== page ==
By Edmond McGuyer
Since the inception of the World Wide Web, the information highway changed forever the way business is done and information is accessed.
Most businesses, large and small, understand that in order to remain competitive they require a substantial advertising budget and an effective online presence that includes first-tier positioning in the major search engines.
But even on a search engine, a business can get lost among the sometimes tens of thousands of hits a consumer’s query produces.
This is why many today are discussing the idea of Web 2.0: the next evolution of the way information is used. The concept of next-level information is to make it “personalized and community driven”: make it local.
Studies show that local searches are experiencing strong growth as more customers become accustomed to the “always on” connection. The ability to search locally has increased the ease in finding information about local business. Whether looking for the price of gas or the driving distance between two points, people today use the Web to shop locally.
With the dynamic expansion occurring in most metropolitan cities, it is becoming more of a challenge for the local business owner to maintain market share.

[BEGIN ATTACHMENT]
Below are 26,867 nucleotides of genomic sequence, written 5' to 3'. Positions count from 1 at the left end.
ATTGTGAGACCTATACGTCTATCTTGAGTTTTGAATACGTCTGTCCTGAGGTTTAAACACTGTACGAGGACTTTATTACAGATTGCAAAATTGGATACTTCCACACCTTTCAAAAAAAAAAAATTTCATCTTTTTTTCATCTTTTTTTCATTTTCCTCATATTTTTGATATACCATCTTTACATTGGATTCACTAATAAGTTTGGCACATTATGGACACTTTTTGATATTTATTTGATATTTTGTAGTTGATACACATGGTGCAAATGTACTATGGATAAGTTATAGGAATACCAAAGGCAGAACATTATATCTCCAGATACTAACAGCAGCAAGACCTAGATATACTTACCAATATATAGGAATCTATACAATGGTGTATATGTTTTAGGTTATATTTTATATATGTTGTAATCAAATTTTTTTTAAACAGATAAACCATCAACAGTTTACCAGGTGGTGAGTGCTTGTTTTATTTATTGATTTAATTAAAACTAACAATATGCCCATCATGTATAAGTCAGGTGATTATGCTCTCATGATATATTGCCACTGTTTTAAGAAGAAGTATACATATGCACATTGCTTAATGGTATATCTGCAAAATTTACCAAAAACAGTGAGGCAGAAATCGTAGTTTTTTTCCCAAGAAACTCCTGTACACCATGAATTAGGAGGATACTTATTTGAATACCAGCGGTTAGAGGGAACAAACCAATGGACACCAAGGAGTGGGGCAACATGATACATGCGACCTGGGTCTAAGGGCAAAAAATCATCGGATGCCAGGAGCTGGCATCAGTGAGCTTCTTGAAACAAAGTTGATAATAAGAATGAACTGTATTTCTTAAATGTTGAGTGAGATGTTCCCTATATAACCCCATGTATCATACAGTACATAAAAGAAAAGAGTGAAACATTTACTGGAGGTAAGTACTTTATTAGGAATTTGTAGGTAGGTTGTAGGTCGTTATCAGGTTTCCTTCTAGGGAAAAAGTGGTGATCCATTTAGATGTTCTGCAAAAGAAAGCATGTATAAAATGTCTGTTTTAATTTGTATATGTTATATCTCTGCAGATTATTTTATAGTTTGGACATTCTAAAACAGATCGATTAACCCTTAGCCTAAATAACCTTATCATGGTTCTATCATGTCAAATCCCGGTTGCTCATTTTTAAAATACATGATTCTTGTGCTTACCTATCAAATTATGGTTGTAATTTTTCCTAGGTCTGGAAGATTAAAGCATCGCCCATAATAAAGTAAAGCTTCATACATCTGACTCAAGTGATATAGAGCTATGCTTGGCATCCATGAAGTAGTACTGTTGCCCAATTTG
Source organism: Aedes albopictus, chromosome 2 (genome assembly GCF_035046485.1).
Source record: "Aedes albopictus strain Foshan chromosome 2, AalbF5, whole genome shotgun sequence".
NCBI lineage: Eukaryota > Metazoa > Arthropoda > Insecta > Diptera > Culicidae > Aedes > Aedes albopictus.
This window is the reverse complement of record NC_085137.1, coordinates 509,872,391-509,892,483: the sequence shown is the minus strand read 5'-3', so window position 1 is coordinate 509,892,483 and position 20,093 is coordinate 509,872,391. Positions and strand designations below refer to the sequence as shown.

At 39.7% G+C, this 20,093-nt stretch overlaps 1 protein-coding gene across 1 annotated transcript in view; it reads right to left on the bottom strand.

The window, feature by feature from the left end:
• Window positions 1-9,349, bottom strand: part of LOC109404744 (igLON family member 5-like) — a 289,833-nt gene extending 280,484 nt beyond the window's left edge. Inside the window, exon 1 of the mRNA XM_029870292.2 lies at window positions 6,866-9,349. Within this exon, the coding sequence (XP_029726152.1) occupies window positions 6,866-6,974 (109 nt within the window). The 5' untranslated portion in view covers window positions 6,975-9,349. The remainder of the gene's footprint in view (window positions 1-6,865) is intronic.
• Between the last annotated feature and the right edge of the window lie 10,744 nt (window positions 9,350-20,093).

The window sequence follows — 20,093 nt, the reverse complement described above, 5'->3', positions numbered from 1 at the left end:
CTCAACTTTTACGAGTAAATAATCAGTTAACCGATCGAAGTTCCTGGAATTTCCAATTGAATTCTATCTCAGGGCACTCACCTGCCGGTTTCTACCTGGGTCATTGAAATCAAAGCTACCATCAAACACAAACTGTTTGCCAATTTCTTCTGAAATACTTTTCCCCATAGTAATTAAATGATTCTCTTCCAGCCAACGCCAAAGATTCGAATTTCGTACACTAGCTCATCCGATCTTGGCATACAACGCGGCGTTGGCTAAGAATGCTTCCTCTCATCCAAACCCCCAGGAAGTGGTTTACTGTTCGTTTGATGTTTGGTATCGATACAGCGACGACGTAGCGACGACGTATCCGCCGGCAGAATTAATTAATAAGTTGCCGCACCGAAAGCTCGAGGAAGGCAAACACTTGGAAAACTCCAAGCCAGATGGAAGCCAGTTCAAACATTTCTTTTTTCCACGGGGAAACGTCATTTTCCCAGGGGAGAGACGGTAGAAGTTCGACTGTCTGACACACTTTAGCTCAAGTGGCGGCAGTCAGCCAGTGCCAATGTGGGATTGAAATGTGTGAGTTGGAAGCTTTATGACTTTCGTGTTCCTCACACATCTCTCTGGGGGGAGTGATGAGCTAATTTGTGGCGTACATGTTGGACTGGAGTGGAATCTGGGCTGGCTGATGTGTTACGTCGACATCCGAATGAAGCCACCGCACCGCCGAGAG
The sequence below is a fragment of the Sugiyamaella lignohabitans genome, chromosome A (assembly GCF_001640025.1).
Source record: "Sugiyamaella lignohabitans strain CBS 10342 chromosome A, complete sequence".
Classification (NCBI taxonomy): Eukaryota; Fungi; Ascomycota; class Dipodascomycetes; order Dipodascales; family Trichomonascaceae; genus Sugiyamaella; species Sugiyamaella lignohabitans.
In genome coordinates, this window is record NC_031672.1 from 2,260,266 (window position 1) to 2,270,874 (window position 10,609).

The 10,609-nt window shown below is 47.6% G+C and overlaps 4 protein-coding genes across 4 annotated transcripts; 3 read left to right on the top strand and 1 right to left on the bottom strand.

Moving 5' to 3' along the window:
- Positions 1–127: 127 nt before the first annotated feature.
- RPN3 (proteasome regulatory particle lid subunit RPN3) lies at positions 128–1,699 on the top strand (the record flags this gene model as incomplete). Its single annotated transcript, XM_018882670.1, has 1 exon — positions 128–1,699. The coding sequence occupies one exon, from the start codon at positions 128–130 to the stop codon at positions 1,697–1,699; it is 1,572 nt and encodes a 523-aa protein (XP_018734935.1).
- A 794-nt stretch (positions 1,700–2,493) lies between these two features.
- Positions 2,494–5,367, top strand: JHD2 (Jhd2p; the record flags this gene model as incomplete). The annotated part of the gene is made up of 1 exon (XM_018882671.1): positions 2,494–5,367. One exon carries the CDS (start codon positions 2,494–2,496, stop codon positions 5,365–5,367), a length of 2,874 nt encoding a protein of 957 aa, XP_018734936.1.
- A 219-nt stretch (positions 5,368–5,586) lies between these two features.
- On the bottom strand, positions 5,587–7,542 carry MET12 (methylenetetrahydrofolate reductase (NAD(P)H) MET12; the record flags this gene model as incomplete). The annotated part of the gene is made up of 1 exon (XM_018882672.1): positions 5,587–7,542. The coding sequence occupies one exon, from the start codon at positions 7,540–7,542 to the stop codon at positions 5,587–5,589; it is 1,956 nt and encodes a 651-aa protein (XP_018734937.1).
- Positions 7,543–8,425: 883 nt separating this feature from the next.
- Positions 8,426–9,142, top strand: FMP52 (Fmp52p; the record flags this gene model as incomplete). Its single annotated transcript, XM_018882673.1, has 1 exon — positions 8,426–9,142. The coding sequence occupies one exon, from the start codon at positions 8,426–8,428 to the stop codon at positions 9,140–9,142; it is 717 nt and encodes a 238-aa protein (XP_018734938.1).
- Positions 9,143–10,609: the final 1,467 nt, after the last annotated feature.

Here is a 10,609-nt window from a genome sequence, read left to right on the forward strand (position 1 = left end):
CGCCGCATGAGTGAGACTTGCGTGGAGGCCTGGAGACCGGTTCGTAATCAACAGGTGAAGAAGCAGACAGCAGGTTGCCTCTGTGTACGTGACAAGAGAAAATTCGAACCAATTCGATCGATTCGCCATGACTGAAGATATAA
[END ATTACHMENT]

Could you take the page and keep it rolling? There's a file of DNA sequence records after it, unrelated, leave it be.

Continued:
There was a time when neighborhood papers would promote and support local business, but as the flow of information changed, business has had to adapt to a more fluid market.
The businesses that cannot compete against larger companies with deep pockets for advertising need a way to level the playing field.
One way to compete head-on with the majors would be to advertise collectively and then be able to afford higher profile marketing. Businesses looking for more customers can join a local online platform and gain unique and additional exposure.
This can be an effective means to compete in the evolution taking place on the Internet and everyone can participate. Business networks are becoming even more vital now with the market place changing daily: The local talent that exists in community today has the knowledge and resources to use collective remedies to compete against the giants.
Using location combined with a full content Web site presence provides a much needed edge for success in today’s business climate.
The information age will get stronger with even more bits for search engines to process, but the way information will be used on the local level will become the focal point.
Edmond McGuyer is president of ShopFromHomepage.com, a business that helps local businesses find local customers via the Internet. He also owns Two Lagoons Holdings, an equity consulting firm.